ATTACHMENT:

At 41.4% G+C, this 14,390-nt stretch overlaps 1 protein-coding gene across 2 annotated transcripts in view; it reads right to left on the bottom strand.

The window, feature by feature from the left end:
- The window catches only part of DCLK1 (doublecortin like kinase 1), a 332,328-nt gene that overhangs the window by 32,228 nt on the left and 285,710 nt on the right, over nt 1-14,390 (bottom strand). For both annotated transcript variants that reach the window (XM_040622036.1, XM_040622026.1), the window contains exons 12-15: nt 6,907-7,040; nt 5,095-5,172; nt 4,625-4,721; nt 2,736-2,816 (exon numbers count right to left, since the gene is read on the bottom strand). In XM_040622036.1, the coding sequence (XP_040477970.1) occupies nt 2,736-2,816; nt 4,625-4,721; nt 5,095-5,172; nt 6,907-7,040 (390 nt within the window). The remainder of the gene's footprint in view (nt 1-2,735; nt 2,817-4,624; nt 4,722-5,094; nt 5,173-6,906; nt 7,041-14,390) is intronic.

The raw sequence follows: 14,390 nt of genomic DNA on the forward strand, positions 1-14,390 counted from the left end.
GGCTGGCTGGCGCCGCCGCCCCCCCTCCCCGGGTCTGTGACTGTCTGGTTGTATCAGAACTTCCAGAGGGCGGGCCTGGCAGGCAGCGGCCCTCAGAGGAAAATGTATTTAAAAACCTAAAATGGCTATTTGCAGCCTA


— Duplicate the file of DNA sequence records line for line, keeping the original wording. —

At 41.4% G+C, this 14,390-nt stretch overlaps 1 protein-coding gene across 2 annotated transcripts in view; it reads right to left on the bottom strand.

The window, feature by feature from the left end:
- The window catches only part of DCLK1 (doublecortin like kinase 1), a 332,328-nt gene that overhangs the window by 32,228 nt on the left and 285,710 nt on the right, over nt 1-14,390 (bottom strand). For both annotated transcript variants that reach the window (XM_040622036.1, XM_040622026.1), the window contains exons 12-15: nt 6,907-7,040; nt 5,095-5,172; nt 4,625-4,721; nt 2,736-2,816 (exon numbers count right to left, since the gene is read on the bottom strand). In XM_040622036.1, the coding sequence (XP_040477970.1) occupies nt 2,736-2,816; nt 4,625-4,721; nt 5,095-5,172; nt 6,907-7,040 (390 nt within the window). The remainder of the gene's footprint in view (nt 1-2,735; nt 2,817-4,624; nt 4,722-5,094; nt 5,173-6,906; nt 7,041-14,390) is intronic.

The raw sequence follows: 14,390 nt of genomic DNA on the forward strand, positions 1-14,390 counted from the left end.
GGCTGGCTGGCGCCGCCGCCCCCCCTCCCCGGGTCTGTGACTGTCTGGTTGTATCAGAACTTCCAGAGGGCGGGCCTGGCAGGCAGCGGCCCTCAGAGGAAAATGTATTTAAAAACCTAAAATGGCTATTTGCAGCCTA